At 0620 on November 20, the Allies began their advance on Cambrai. Waves of Allied tanks and infantry quickly overwhelmed the enemy at the Hindenburg Line. At 1010, the 29th Division began its advance. The men easily advanced to the Hindenburg Support Line. At this point they encountered enemy machine gun fire and suffered their first casualties.
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During this advance, the four tanks accompanying the 29th Division were disabled. However, the Newfoundland Regiment pushed ahead, clearing out small German garrisons hiding in the deep dugouts of the Hindenburg Support Line. The men continued their advance to the St. Quentin Canal, west of Masnières. There, the Regiment came under fire from the enemy's defences. With the support of another tank patrolling the area, the men captured the canal lock by approximately 1330.
The Essex, which had been assigned to advance on Masnières from the right, had not begun its attack because of delays earlier in the battle. Despite this, the Newfoundland Regiment attacked Masnières from the left, advancing along the banks of the canal. By sunset, troops had reached the edge of the village. During the night, small groups of men from the Regiment and other battalions worked in "mopping up parties" to clear Masnières of the enemy. By the next morning, all but a few patches of the village were in Allied hands.
The Allies had managed to advance six kilometres during the first day of the battle. However, the territory they had claimed formed a salientA salient is a piece of land exposed on three sides to the opposing force making it difficult to protect..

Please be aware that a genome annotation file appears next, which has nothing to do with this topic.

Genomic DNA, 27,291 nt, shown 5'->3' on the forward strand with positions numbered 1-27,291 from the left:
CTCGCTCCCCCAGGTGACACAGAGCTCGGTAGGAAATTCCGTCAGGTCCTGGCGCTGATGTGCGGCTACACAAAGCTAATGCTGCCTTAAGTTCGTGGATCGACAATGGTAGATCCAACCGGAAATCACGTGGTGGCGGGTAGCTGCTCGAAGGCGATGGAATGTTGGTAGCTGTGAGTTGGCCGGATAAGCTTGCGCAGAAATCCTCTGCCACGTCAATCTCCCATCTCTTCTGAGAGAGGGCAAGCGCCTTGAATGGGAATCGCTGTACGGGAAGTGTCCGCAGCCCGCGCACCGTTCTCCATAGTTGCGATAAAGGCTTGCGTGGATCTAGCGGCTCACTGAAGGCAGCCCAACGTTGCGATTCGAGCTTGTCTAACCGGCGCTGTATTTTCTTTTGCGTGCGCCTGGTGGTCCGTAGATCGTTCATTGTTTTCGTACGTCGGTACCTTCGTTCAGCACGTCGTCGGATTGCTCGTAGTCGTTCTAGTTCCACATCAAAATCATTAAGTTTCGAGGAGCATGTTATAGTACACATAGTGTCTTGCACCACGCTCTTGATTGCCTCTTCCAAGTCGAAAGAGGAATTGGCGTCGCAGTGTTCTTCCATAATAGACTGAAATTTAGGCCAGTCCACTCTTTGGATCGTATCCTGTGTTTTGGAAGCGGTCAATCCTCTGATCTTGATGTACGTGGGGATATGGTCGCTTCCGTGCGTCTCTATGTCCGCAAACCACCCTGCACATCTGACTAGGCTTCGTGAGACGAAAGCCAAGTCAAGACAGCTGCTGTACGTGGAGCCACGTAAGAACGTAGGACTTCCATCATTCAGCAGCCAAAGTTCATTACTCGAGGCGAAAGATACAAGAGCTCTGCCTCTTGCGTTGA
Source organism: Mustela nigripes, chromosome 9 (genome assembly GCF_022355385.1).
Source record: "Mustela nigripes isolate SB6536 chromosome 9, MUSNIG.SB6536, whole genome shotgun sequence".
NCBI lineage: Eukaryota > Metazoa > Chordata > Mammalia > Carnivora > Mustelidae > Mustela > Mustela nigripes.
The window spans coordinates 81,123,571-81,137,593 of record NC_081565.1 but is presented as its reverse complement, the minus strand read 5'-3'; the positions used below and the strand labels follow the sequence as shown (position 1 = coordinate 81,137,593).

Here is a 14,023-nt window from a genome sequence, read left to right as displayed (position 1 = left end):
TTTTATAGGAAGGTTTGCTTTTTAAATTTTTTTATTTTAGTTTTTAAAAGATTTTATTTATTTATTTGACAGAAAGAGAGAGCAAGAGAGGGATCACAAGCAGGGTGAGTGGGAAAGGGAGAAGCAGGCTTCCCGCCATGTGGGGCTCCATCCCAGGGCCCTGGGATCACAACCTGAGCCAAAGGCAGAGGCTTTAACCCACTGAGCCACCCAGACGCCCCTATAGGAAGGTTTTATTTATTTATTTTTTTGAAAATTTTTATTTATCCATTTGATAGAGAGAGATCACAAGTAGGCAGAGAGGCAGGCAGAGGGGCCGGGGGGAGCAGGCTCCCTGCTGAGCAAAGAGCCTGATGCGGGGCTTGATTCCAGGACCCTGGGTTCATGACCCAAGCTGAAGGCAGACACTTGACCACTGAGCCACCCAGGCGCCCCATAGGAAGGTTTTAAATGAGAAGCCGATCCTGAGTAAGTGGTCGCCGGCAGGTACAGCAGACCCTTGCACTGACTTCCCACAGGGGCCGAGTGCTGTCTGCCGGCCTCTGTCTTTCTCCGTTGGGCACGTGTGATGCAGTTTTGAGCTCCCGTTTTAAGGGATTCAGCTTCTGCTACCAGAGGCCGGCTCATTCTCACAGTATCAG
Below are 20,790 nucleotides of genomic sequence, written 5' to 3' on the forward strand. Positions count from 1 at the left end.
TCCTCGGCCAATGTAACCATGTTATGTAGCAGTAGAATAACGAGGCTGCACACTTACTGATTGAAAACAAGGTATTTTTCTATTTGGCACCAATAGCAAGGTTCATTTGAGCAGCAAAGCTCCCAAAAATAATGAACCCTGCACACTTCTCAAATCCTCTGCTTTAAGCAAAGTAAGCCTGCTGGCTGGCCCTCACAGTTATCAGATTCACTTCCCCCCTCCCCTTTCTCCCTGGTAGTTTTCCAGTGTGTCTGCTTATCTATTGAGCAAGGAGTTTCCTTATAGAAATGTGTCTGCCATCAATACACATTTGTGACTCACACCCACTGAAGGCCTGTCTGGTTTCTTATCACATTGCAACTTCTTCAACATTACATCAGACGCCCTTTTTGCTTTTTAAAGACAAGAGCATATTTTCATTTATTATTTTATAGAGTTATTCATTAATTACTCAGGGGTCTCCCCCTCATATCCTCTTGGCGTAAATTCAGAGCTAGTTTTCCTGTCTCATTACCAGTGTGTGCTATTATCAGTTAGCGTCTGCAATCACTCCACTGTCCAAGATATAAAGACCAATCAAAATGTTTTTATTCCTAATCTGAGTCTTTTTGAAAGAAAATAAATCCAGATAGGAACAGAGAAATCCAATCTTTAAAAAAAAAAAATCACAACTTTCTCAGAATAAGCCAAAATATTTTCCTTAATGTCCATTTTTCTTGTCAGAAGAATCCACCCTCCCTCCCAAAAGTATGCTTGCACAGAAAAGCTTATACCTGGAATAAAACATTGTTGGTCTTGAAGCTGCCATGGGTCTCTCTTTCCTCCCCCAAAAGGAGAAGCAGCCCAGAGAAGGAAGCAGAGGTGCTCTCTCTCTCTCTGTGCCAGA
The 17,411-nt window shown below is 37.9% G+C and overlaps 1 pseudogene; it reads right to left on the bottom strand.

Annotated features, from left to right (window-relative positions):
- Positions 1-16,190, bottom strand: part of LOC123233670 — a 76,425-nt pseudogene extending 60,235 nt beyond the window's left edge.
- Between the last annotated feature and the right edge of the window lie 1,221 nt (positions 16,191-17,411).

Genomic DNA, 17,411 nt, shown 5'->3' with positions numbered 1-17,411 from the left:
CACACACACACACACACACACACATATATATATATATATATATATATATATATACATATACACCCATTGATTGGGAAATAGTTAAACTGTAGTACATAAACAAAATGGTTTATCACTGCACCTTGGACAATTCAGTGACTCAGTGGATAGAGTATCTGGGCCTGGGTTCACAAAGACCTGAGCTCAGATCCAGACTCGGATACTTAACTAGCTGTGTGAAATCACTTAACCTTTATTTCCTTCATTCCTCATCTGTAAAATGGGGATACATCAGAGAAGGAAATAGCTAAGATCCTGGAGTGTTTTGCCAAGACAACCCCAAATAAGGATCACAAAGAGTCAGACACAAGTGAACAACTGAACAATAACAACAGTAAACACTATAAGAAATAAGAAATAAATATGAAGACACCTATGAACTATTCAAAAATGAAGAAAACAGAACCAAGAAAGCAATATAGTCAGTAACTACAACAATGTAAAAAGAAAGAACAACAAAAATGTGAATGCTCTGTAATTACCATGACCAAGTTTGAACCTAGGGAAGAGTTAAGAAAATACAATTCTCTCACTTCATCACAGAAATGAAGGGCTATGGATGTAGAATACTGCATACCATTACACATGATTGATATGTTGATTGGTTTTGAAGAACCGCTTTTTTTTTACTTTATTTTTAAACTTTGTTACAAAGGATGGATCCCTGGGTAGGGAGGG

Salient at Masnières
On November 21, the 29th Division was preparing to continue its offensive towards the Masnières-Beaurevoir Line. The Newfoundland Regiment was ordered to proceed to an abandoned sugar factory. On the way, a lone shell hit the marching men. It killed ten of them and wounded another fifteen. Among the dead were Provost Sergeant Walter Pitcher, one of the "Heroes of Monchy" (see Battle of Arras), and Lance-Corporal John Shiwak, an Inuk from Rigolet, Labrador.
Provost Sergeant Walter Pitcher
The Rooms Provincial Archives VA 36-38.1
Lance Corporal John Shiwak
The Rooms Provincial Archives A 11-147
The attack the 29th Division had been preparing for never materialized. It was determined that the troops were too tired to proceed and there were no reinforcements to replace casualties. The advance on Cambrai had slowed. In the fighting from November 20 to 21, fifty-four men from the Regiment were killed and another 184 wounded. The Allies were now on the defensive to keep the territory they had gained.
November 22 to November 29
On November 22, the Newfoundland Regiment was put on reserve in the nearby town of Marcoing. Troops rested three days before proceeding to man trenches north of the canal. On November 29, the men returned to Marcoing.
Marcoing and Canal
Marcoing and Canal
The Rooms Provincial Archives
November 30 to December 3
On the morning of November 30, the Germans launched a counterattack. They bombarded Marcoing and attacked to the southeast of Masnières.
The Newfoundland Regiment was ordered to proceed to the front to help stop the German advance. The Regiment was surprised to find the enemy had advanced as far as Marcoing Copse. The men engaged in hand-to-hand combat to push enemy troops back, thus preventing them from cutting off the Allied forces holding Masnières. The day's fighting cost the Newfoundland Regiment fifty-seven men killed and seventy-four wounded.
For the next three days, the Newfoundland Regiment and other troops of the 29th Division were hit hard by shellfire. While the Allies held Marcoing, Masnières was evacuated on December 1. At 2100 on December 3, the men of the Newfoundland Regiment were relieved from the front line.